It's become the neighborhood boom of 2013, involving more than 800 new apartments and the construction of a shopping plaza along Boston Street in Canton at one-time industrial and commercial locations.
Like Harbor East's surprise transformation a decade ago, the changes in Southeast Baltimore require some touring for learning purposes. It's a story that involves the pushing back of an industrial area plus a tricky piece of cosmetic construction and surgery in a historically protected section of commercial Fells Point.
The midsection of Fells Point along Broadway resembles downtown Baltimore in the early 1960s when it was being disemboweled for urban renewal and the Charles Center construction. Baltimore holds to an entrenched belief that Fells Point must retain an historic ambience. This is a dodgy prescription; the industrial areas (think old wharves and warehouses) make great footprints for buildings but are larger and overshadow Fells Points' quaint interior and its 200-year-old rowhouses.
A pact with developers has permitted portions of bricks, really a thin veneer of masonry and cornices, to be preserved while a larger structure, with apartments above shops and underground parking, fills in behind it. (Steel beams support the historic fragment.)
The heart of the old South Broadway shopping-pub-market-restaurant area has never experienced anything like this big dig, which is best inspected from Bethel Street, between Fleet and Aliceanna.
I await the results. Will the prosperity of Thames Street be pushed up and along Broadway where it will meet the historic market houses? On a hot midday this week, shoppers fearlessly walked under the towering crane that lifted the concrete bucket for this urban balancing act.
A few months ago, I had a Saturday night supper at the Of Love and Regret Tavern in Brewers Hill, a neighborhood east of Fells Point and Canton. Perhaps it was because I felt I was the oldest diner in the jumping place, but I came to realize how seamlessly Baltimore has marketed itself to people 40 years my junior. The Hanover Brewers Hill apartments along O'Donnell and Toone streets have signs promoting leases. A year ago this was a full-tilt construction zone; weeks ago the new sidewalks and the street trees were ready.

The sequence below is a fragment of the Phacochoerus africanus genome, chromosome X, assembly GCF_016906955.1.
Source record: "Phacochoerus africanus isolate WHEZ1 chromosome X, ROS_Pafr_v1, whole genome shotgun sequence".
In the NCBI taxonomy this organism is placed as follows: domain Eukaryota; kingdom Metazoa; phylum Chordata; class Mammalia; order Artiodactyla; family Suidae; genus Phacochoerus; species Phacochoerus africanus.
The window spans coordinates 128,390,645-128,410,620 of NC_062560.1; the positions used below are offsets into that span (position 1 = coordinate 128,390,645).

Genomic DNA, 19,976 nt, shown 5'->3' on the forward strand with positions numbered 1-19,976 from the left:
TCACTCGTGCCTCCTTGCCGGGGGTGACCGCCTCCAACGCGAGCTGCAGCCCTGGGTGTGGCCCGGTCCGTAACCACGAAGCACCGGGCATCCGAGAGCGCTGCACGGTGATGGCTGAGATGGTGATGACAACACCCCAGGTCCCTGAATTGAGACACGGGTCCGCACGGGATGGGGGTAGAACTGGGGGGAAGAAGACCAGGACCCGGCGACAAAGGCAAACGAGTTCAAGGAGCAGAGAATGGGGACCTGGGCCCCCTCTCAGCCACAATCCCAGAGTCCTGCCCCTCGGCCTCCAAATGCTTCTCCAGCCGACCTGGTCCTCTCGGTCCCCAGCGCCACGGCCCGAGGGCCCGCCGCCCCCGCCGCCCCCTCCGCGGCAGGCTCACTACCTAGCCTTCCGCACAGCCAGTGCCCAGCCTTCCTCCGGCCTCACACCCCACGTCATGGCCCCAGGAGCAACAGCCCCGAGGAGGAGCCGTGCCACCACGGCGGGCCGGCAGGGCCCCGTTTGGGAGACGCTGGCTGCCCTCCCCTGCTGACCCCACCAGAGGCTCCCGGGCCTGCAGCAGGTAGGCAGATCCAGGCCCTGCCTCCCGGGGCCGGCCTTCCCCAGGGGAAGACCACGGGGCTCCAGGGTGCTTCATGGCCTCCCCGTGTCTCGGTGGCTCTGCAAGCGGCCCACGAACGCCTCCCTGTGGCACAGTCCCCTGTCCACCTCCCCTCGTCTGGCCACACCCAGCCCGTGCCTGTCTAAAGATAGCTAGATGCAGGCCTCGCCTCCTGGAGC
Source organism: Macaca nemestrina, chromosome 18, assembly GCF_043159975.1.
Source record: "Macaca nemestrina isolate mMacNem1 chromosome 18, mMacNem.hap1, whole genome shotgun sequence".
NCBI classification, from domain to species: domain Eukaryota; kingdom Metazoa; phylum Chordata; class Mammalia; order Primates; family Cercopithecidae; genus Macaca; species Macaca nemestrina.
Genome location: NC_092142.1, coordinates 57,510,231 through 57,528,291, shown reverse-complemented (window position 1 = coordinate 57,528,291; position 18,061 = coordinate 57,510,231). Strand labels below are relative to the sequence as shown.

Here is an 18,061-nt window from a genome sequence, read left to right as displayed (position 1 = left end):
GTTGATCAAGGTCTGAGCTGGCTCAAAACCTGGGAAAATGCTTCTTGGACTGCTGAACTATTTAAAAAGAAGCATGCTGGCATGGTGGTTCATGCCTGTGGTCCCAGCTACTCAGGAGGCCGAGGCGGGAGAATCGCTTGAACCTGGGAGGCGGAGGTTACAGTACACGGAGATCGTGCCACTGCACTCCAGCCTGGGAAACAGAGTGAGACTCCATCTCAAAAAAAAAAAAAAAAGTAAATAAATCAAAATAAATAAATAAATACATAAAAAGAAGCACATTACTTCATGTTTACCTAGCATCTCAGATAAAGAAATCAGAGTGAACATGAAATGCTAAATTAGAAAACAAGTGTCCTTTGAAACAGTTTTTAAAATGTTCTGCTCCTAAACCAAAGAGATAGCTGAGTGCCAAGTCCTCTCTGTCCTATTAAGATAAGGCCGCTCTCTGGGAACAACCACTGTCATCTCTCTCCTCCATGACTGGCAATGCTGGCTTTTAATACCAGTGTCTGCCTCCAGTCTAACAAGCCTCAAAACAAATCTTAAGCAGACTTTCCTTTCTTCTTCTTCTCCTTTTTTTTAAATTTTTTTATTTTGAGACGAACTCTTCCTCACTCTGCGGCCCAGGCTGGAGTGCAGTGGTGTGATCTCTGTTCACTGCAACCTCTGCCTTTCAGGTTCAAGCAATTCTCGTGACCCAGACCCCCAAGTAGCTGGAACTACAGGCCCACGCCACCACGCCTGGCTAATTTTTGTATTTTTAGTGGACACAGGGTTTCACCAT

I appreciated the manner by which the historic and established neighborhoods are accommodating this change. The traditional Highlandtown and Canton rowhouse streets (think Foster or Curley) — the kind of thoroughfares native Baltimoreans consider classic Southeast Baltimore — appeared trim, clean and prosperous the afternoon I spent trying to catch up on the Southeast Baltimore spring revival. It's not a question of one section prospering while another declines.
In October 2012, Wells Obrecht and his team took me through the former Gunther's Brewery. I was then aware that it was headed for conversion to apartments, but the place seemed as if there was a long road ahead. This spring, it is easy to envision new tenants and their moving-in trucks.
And it will also be a plus to have a pub or dining area in the boiler house of a real Baltimore brewery. The old brewery was once served by teams of horse-drawn delivery wagons and rail freight cars full of hops. Nearby busy trains remind me that Southeast Baltimore is not all studio apartments yet.
Perhaps the biggest news here would be the oldest if this were the suburbs. New shopping areas and major retailers have been elusive in Baltimore. The arrival of a Target, Old Navy and other nationally known stores at The Shops at Canton Crossing comes as a novelty to a city that has been shortchanged in this area. The brick walls for shops and a Harris Teeter are rising, along with that coveted urban amenity, the parking space.